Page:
A recycling bin next to every desk. A rain garden on the roof. A scholarship fund for fellow employees who need help. A program to encourage time off for volunteering. Disaster relief funds to help employees make donations to tornado victims. Organized clothing drives and canned food drives. A corporate foundation. A donor-advised fund for every employee. The gift of a giving card to each employee on a birthday or anniversary of employment. Annual donations by the company to a few favorite charities. Purchasing tables at charity events. A matching gifts program. Lights that turn off automatically. Credit to employees for service on nonprofit boards of directors. A special place in the break room to post cookie order forms and sell fitness bracelets and collect pop tabs and display a list of all of the charities that the employees collectively support and the impressive tally of total donations. Employee participation in the grant making decisions of the company’s foundation. A program where the company pays half of the cost of season tickets to support employee attendance at local performing arts productions.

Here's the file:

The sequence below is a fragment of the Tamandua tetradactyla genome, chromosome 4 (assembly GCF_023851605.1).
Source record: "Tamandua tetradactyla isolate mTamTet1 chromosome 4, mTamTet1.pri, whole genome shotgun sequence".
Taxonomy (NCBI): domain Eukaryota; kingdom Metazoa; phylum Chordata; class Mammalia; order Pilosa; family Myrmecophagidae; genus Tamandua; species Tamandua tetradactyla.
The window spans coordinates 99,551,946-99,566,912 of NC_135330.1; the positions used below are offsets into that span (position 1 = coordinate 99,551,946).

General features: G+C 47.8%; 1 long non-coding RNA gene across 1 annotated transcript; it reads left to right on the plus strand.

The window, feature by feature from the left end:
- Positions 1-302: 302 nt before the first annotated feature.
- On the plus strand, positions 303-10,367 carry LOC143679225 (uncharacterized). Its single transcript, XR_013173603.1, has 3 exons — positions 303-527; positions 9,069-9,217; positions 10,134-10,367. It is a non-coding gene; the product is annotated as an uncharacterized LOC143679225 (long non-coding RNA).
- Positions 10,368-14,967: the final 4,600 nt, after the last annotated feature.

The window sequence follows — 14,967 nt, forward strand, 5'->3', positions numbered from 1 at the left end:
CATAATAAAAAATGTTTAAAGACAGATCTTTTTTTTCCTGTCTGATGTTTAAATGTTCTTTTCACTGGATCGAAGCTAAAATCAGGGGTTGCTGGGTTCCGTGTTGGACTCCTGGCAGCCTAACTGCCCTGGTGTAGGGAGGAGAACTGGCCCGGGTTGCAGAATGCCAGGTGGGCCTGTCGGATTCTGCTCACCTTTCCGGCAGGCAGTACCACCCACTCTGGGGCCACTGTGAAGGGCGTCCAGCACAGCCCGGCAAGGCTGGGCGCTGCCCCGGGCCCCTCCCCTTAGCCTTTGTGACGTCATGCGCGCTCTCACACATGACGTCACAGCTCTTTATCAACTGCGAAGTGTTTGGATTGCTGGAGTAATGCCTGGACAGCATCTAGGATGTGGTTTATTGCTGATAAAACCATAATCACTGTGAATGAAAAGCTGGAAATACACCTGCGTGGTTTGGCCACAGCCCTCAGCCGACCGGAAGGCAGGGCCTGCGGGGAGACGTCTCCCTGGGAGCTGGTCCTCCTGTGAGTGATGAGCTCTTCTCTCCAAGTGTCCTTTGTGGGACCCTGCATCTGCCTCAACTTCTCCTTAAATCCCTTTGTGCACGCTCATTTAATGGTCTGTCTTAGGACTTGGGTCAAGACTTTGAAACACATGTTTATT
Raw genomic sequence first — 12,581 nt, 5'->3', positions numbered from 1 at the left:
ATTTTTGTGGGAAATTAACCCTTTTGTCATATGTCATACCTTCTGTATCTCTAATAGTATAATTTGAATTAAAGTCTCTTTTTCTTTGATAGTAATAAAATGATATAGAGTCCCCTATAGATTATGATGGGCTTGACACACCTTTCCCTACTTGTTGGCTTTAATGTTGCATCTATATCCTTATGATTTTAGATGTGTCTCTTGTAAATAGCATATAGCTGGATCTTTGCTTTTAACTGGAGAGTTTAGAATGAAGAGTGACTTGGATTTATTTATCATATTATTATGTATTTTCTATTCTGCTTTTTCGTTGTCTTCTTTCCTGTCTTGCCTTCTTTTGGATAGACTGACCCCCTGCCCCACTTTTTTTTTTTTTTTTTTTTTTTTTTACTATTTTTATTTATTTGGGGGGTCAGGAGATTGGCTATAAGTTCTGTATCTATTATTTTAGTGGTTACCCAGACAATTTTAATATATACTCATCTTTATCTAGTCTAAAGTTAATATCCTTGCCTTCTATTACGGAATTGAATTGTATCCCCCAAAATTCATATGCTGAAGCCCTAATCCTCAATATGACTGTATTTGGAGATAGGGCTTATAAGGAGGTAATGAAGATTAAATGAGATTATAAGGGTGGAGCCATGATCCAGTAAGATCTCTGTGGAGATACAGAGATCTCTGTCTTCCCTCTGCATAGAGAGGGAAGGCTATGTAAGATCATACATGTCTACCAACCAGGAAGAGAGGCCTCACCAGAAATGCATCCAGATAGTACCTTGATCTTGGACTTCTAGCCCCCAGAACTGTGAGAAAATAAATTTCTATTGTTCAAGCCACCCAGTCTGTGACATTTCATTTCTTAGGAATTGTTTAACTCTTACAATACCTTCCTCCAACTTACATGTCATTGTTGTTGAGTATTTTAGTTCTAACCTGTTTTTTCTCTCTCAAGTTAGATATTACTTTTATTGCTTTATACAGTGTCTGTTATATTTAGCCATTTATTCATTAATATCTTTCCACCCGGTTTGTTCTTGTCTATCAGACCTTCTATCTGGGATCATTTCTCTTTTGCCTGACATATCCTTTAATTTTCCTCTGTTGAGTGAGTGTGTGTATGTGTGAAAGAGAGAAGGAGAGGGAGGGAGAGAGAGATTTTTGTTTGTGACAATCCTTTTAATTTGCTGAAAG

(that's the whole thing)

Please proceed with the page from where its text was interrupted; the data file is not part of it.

Indeed, it's important to consider the "doing good" opportunities you experience with your employer and colleagues. As work, life, community, and wellness converge in our society, social impact has become an important part of our personal and professional success.

The net-net here is that no matter what causes you support, you can make a difference in the community you love and feel good about it, too. In fact, your social impact footprint is probably already bigger than you think. And that’s measurement worth celebrating.